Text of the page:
La Center planner criticizes superiors

He takes leave of absence, alleges bullying tactics

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La Center’s city planner has taken a leave of absence and expects to lose his job after publicly blasting superiors for what he calls their bullying tactics.

At a city council meeting Wednesday, Dale Miller, an eight-year veteran of the city, accused department heads of cherry-picking which city policies to enforce and treating employees with disdain. Reading from a prepared statement, Miller said city employees regularly face retaliation for bringing their concerns to directors.

He called the behavior retaliatory and illegal and questioned the city’s response to other complaints against department heads, including those contained within an internal report written by La Center’s former interim Police Chief Erin Nolan.

“I expect to be fired for this,” he said Thursday during a phone interview. “It’s ingrained in us to go up through the chain of command (with personnel complaints). But when you’re bullied or fired by your superiors, or ignored and disenfranchised at the mayor level, you don’t have many options.”

Miller’s supervisor, Public Works Director Jeff Sarvis, on Thursday called Miller’s statements “accusations and untrue.” He said they came out of the blue after Miller placed himself on a leave of absence earlier in the week.

It’s the latest wrinkle in a series of ongoing accusations against La Center’s top administrators. They first arose in October with the release of Nolan’s report. Based on interviews with current and past employees, the report accuses Finance Director Suzanne Levis and Sarvis, Miller’s immediate supervisor, of creating a hostile workplace.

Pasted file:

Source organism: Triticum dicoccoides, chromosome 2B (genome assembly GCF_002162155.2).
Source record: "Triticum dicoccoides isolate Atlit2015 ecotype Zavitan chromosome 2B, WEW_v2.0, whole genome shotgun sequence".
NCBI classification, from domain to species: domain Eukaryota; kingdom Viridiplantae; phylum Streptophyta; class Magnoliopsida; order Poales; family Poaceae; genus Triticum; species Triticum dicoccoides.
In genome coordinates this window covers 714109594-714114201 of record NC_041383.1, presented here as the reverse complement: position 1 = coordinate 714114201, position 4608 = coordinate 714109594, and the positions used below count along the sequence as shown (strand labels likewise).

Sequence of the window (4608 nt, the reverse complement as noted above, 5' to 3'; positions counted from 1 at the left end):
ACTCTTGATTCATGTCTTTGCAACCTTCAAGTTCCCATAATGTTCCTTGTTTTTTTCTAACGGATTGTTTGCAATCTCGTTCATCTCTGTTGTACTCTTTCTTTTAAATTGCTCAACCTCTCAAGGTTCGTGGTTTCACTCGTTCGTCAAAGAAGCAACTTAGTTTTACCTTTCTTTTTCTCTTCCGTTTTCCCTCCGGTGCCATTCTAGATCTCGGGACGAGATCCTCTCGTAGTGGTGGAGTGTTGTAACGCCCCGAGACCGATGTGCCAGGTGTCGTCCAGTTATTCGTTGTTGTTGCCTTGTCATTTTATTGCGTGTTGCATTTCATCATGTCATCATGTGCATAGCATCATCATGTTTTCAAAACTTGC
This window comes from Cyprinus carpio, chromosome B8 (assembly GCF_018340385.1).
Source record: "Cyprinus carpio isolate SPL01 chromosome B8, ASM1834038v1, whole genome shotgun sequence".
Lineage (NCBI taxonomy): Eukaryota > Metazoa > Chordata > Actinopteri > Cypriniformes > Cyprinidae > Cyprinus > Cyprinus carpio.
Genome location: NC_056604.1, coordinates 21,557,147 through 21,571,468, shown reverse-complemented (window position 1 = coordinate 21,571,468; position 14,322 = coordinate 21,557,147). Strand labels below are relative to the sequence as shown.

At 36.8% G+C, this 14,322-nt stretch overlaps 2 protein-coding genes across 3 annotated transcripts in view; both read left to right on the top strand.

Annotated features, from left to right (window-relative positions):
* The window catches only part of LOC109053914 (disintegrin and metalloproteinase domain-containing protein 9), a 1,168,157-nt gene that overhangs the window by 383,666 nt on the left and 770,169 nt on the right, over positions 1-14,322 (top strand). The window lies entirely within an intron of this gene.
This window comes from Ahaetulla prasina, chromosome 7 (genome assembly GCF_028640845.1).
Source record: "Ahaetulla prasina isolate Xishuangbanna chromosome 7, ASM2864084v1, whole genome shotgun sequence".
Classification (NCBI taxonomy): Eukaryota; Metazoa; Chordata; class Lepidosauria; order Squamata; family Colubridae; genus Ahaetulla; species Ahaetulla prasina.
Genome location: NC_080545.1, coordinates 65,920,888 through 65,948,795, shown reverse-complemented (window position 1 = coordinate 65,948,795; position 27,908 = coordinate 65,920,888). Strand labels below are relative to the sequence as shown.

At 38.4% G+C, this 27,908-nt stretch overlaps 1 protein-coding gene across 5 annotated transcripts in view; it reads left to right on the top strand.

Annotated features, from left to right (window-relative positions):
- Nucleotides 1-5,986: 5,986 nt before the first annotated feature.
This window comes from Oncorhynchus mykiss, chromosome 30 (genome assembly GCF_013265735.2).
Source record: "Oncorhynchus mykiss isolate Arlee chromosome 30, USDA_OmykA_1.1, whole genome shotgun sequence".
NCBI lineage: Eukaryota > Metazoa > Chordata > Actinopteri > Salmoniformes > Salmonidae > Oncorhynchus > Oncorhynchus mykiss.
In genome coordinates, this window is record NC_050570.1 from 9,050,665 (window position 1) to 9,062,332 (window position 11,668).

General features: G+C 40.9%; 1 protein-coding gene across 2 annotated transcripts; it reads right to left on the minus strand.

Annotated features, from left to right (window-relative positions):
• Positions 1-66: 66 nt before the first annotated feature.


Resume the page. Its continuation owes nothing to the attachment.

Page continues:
The two, who are also dating, hold the top administrative positions in the city, with Levis also serving as the city’s human resources director.

According to the complaints detailed in Nolan’s report, the department heads have belittled, harassed and intimidated employees while Mayor Jim Irish has turned a blind eye. Levis, Sarvis and Irish have all disputed the report’s findings.

While the city has hired an investigator to look into the complaints, Miller said that wasn’t enough. He called on the city, and other agencies, to conduct a full and in-depth probe.

Miller said he intends to send a four-page complaint to the Clark County Prosecutor’s Office. In it, Miller writes that he’s concerned the city is improperly mixing impact fee funds and said other concerns, when raised, resulted in threats of terminations.

Miller alleges that Sarvis has threatened to fire him on numerous occasions for posing questions. In one instance, Miller said Sarvis yelled at him so vehemently that he had to wipe the saliva off his glasses.

Sarvis said Miller announced his absence by text message Tuesday. He attempted to contact Miller multiple times between Tuesday and Wednesday, but received no response until Miller arrived at Wednesday’s city council meeting.

The city won’t comment on Miller’s employment status, Sarvis said. “This is a personnel matter and will be handled as a personnel matter and not in the press,” he said.

Meanwhile, representatives of La Center’s employment union convened Thursday to discuss the next course of action to shield Miller’s employment.

“I am aware of the situation and (the union) will do everything in its power to protect Mr. Miller … from any form of retaliation, harassment or intimidation,” said Patrick Emmal, an attorney for the union.

The union is waiting to see how the city respond’s to Miller’s allegations, Emmal said, and plans to address any retaliation if it takes place.